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Who was Queen Fabiola of Belgium?

By Dulière - File:Roi_Baudouin_and_Reine_Fabiola_and_Philippe_Robert-Jones_Inauguration_des_extensions_des_MRBAB_19740226_Photo_Dulière.png, CC BY-SA 4.0,

Queen Fabiola of Belgium was the Spanish-born consort of King Baudouin of Belgium and reigned alongside her husband from 1960 until his death in 1993.

Doña Fabiola de Mora y Aragón was born on 11 June 1928 in Madrid, Spain, to Don Gonzalo de Mora y Fernández y Riera y del Olmo, the 4th Marqués de Casa Riera, 2nd Count of Mora, and Doña Blanca de Aragón y Carrillo de Albornoz y Barroeta-Aldamar y Elío. She was the sixth of seven children, and her godmother was Queen Victoria Eugenia of Spain. When the Spanish Royal Family was forced into exile, her family followed suit, dividing their time between Paris, Basque, and Switzerland; and only returned in 1939.

Prior to her marriage, Queen Fabiola was a nurse. She was selected as a suitable wife for King Baudouin when Sister Veronica O’Brien arrived in Madrid with a mission from the auxiliary bishop of Malines to find a bride for the lonely king. The King had confided in Sister Veronica that he wished to marry a devout Catholic, preferably one who was a Spanish aristocrat.

Fabiola was discovered and visited Sister Veronica in Brussels, where she met her future husband for the first time. Sister Veronica said that she “came in like a breath of fresh air, tall thin, well-built, good-looking and striking, bubbling with life, intelligence and energy.”

When Fabiola discovered the purpose of her visit to Brussels, she reportedly became enraged, but later calmed down and returned for another visit. She accepted King Baudouin’s proposal and the couple were married on 15 December 1960.

Queen Fabiola’s wedding dress was designed by Cristóbal Balenciaga and featured a fur-trimmed collar, three-quarter length sleeves, and a 22-foot train. She is reported to have stayed up most of the night prior to her wedding, spending the time in prayer and fasting so that she could take the Eucharist on an empty stomach.

TIME magazine called her the “Cinderella Girl” before her marriage, noting that she was “an attractive young woman, though no raving beauty…the girl who could not catch a man.”

Unfortunately, King Baudouin and Queen Fabiola were unable to have children, as all of Fabiola’s pregnancies ended in miscarriages. The Queen spoke of this in an interview in 2008, saying, “You know, I myself lost five children. You learn something from that experience. I had problems with all my pregnancies, but you know, in the end, I think life is beautiful.”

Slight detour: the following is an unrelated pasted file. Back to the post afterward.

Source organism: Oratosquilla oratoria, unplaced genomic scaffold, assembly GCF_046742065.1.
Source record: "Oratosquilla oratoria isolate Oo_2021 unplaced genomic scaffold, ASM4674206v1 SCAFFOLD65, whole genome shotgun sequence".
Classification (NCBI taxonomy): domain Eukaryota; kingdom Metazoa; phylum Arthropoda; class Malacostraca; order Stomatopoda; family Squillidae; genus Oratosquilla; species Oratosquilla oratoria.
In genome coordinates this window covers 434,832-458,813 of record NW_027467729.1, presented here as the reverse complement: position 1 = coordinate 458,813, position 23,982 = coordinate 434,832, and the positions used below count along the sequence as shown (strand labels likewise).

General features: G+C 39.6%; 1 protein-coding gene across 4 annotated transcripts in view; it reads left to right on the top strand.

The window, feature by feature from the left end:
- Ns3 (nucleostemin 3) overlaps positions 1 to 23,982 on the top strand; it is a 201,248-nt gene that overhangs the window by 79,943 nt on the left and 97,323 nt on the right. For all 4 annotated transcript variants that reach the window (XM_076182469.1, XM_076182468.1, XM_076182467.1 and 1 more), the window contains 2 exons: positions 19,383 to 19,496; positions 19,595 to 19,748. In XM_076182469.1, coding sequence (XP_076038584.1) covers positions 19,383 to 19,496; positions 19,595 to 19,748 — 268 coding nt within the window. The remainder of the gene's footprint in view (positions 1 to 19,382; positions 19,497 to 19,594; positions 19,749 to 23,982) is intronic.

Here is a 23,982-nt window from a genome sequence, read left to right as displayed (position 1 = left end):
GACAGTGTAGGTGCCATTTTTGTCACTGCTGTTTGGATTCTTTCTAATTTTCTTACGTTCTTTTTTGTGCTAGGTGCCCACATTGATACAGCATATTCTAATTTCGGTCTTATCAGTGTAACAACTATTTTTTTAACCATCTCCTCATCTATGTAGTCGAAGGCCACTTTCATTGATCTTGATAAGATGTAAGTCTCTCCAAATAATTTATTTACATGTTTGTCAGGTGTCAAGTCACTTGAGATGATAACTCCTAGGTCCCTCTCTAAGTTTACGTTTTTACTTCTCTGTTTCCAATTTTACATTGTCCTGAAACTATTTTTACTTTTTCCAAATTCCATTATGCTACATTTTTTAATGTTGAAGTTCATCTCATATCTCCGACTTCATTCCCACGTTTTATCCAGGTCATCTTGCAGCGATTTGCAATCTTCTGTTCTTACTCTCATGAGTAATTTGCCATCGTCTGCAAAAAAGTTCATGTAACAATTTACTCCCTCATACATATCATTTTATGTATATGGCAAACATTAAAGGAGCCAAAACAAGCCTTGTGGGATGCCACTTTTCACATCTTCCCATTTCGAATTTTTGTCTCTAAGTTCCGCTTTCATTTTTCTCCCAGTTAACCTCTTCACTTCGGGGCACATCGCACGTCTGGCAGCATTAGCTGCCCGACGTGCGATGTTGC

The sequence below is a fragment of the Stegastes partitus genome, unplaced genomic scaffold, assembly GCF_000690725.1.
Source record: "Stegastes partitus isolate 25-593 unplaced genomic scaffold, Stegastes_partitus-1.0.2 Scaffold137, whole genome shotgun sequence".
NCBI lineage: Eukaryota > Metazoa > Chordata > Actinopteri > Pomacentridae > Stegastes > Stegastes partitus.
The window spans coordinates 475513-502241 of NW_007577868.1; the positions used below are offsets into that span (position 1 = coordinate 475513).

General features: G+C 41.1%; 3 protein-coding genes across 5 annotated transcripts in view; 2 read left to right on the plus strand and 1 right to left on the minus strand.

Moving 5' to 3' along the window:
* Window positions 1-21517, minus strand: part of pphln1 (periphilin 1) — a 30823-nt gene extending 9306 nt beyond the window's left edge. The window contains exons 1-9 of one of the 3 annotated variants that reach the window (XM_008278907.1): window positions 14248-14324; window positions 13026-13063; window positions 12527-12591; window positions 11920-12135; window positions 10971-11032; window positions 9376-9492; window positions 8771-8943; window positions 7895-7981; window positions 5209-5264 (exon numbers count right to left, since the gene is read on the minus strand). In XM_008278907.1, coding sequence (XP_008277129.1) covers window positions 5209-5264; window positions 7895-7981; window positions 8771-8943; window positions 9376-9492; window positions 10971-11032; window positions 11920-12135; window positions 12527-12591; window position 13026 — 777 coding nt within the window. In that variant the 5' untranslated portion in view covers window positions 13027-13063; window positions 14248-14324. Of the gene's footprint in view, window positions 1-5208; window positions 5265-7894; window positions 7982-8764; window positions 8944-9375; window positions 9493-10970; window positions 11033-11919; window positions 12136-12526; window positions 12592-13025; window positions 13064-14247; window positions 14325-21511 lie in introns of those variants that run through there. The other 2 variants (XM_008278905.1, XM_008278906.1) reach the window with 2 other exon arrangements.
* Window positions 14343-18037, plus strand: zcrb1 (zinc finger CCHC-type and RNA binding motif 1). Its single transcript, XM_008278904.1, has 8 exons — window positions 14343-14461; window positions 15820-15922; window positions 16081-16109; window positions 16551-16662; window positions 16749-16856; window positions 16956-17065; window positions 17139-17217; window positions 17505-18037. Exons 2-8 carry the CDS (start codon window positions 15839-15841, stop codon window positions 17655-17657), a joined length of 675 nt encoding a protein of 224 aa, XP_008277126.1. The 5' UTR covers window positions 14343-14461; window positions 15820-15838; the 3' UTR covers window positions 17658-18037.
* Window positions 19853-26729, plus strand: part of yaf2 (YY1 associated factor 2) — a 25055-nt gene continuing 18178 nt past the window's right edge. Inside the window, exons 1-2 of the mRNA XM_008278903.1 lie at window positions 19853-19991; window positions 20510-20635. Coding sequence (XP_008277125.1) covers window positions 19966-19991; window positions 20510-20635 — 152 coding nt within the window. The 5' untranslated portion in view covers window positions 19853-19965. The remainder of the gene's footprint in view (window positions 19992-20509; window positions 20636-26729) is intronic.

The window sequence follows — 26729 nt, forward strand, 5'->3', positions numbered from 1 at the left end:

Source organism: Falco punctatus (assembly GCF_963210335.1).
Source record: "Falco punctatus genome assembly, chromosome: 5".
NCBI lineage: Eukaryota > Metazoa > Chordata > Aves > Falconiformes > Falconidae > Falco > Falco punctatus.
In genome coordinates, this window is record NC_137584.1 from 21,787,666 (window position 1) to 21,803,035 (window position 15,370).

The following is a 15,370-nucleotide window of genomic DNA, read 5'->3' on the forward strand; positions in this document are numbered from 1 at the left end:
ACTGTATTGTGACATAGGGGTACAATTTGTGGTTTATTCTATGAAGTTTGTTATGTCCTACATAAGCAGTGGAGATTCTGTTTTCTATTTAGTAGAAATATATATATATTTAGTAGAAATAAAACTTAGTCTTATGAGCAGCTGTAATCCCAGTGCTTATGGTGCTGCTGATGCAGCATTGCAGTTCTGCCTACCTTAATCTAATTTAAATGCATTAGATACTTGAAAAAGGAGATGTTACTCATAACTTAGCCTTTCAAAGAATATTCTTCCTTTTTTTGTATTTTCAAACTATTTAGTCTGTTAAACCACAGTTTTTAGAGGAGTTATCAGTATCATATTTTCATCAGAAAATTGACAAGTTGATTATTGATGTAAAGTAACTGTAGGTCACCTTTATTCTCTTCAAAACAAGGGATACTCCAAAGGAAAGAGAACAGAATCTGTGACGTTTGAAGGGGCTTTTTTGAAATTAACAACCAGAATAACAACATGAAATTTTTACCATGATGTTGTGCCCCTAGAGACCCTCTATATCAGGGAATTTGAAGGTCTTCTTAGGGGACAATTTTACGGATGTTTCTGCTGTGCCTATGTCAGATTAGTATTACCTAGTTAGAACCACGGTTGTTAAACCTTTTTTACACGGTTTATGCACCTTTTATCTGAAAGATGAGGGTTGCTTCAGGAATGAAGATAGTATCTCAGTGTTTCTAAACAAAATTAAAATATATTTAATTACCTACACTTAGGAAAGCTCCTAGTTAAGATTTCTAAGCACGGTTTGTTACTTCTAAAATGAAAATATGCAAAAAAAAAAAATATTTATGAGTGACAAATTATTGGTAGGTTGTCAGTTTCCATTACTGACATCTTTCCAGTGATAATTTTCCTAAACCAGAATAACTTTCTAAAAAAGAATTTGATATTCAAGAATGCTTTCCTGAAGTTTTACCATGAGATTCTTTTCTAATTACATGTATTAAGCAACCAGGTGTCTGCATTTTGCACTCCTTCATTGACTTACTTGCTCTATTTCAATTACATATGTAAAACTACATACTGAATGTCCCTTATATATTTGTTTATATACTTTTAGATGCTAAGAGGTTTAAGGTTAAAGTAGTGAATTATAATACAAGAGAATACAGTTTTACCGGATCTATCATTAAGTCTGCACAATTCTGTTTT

King Baudouin spoke about this in 1979, telling Belgian youth, “For many years we struggled to fathom the meaning of this sorrow. But gradually we came to understand that, having no children ourselves, we have more room in our hearts to love all, truly all, children.”

Queen Fabiola dedicated her life to charitable work, particularly in the areas of mental health, children’s issues and women’s issues. She received several humanitarian awards in her lifetime and was awarded the Ceres Medal in 2001 by the UN Food and Agriculture Organisation for her work with women in developing countries.

Queen Fabiola spoke several languages, and upon her marriage, took care to learn Dutch. She spoke Spanish, French, English and German and Italian as well.

By all accounts, King Baudouin and Queen Fabiola were a loving, devoted couple who shared an immense sense of faith. Unfortunately, on 31 July 1993, he died of heart failure in Spain. His death sparked an unprecedented outpouring of grief in Belgium – with people waiting in line for up to 14 hours waiting to see his body as it lay in state at the Royal Palace in Belgium. Queen Fabiola wore white to her husband’s funeral. Notably, Queen Elizabeth II of the United Kingdom attended the funeral – the only time she has ever attended the funeral of a foreign monarch.

Baudouin was succeeded by his younger brother, Albert II, and Fabiola decreased her public appearances so as not to overshadow the new queen, Paola. She moved into Stuyvenberg Castle upon her husband’s death.

In her later years, Queen Fabiola suffered periods of ill health. In 2009, she was hospitalised with pneumonia and a lung infection that she never truly recovered from. She also suffered from osteoporosis.

On 5 December 2014, Queen Fabiola died in her home at Stuyvenberg Castle.

About author

Jess is the Senior Royal Reporter and Editorial Assistant at Royal Central. Her interest in royalty started in her teenage years, coinciding with The Queen's Golden Jubilee in 2002 and grew from there. She specializes in the British Royal Family (with emphasis on the Cambridges) and the Danish Royal Family, and has provided royal commentary for media outlets in Canada, the United States, the UK and Australia.